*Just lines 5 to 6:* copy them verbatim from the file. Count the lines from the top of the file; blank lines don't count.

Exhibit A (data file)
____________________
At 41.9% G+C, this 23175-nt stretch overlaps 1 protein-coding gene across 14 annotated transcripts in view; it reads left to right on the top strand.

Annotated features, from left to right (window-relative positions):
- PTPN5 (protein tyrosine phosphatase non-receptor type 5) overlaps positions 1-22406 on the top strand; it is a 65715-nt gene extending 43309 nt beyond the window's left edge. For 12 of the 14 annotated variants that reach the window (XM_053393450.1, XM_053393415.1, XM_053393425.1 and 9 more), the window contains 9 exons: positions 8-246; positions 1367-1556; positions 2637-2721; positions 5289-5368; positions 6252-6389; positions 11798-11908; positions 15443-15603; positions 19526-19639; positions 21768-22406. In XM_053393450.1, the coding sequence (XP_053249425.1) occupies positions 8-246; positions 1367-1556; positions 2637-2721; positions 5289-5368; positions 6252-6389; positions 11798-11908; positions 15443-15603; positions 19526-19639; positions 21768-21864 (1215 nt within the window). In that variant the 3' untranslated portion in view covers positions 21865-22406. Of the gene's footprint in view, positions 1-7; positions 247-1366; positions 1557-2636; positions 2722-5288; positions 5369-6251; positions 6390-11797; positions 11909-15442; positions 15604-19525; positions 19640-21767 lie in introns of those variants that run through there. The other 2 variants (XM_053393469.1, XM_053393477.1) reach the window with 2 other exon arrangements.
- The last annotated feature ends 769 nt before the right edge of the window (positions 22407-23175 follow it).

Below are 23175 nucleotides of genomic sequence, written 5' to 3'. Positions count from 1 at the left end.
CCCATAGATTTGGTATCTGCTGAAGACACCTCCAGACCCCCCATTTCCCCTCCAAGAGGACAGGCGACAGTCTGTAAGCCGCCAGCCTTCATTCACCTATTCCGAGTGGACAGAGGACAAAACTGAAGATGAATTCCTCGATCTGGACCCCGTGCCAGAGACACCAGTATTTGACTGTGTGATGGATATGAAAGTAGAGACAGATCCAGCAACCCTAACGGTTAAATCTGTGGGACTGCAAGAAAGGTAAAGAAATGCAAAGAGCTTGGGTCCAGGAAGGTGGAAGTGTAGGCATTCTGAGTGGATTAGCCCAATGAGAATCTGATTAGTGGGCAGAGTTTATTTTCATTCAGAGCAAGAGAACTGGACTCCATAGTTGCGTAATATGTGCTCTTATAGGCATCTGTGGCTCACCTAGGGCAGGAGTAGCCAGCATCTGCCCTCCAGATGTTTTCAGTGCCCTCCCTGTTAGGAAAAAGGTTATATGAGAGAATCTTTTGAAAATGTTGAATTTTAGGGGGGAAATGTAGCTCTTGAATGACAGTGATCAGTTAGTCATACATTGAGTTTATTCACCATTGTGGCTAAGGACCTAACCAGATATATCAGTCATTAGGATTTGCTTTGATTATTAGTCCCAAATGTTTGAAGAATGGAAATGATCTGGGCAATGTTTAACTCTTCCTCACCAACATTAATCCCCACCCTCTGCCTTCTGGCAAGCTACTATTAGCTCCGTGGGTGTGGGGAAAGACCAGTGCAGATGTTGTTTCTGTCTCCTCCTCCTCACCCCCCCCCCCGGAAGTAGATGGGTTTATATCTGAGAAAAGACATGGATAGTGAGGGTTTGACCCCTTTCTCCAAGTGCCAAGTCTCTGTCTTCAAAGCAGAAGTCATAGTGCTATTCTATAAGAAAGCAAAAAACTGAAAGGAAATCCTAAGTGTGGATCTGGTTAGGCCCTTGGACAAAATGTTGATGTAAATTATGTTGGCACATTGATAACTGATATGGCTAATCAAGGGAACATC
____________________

Below are 23175 nucleotides of genomic sequence, written 5' to 3'. Positions count from 1 at the left end.
CCCATAGATTTGGTATCTGCTGAAGACACCTCCAGACCCCCCATTTCCCCTCCAAGAGGACAGGCGACAGTCTGTAAGCCGCCAGCCTTCATTCACCTATTCCGAGTGGACAGAGGACAAAACTGAAGATGAATTCCTCGATCTGGACCCCGTGCCAGAGACACCAGTATTTGACTGTGTGATGGATATGAAAGTAGAGACAGATCCAGCAACCCTAACGGTTAAATCTGTGGGACTGCAAGAAAGGTAAAGAAATGCAAAGAGCTTGGGTCCAGGAAGGTGGAAGTGTAGGCATTCTGAGTGGATTAGCCCAATGAGAATCTGATTAGTGGGCAGAGTTTATTTTCATTCAGAGCAAGAGAACTGGACTCCATAGTTGCGTAATATGTGCTCTTATAGGCATCTGTGGCTCACCTAGGGCAGGAGTAGCCAGCATCTGCCCTCCAGATGTTTTCAGTGCCCTCCCTGTTAGGAAAAAGGTTATATGAGAGAATCTTTTGAAAATGTTGAATTTTAGGGGGGAAATGTAGCTCTTGAATGACAGTGATCAGTTAGTCATACATTGAGTTTATTCACCATTGTGGCTAAGGACCTAACCAGATATATCAGTCATTAGGATTTGCTTTGATTATTAGTCCCAAATGTTTGAAGAATGGAAATGATCTGGGCAATGTTTAACTCTTCCTCACCAACATTAATCCCCACCCTCTGCCTTCTGGCAAGCTACTATTAGCTCCGTGGGTGTGGGGAAAGACCAGTGCAGATGTTGTTTCTGTCTCCTCCTCCTCACCCCCCCCCCCGGAAGTAGATGGGTTTATATCTGAGAAAAGACATGGATAGTGAGGGTTTGACCCCTTTCTCCAAGTGCCAAGTCTCTGTCTTCAAAGCAGAAGTCATAGTGCTATTCTATAAGAAAGCAAAAAACTGAAAGGAAATCCTAAGTGTGGATCTGGTTAGGCCCTTGGACAAAATGTTGATGTAAATTATGTTGGCACATTGATAACTGATATGGCTAATCAAGGGAACATC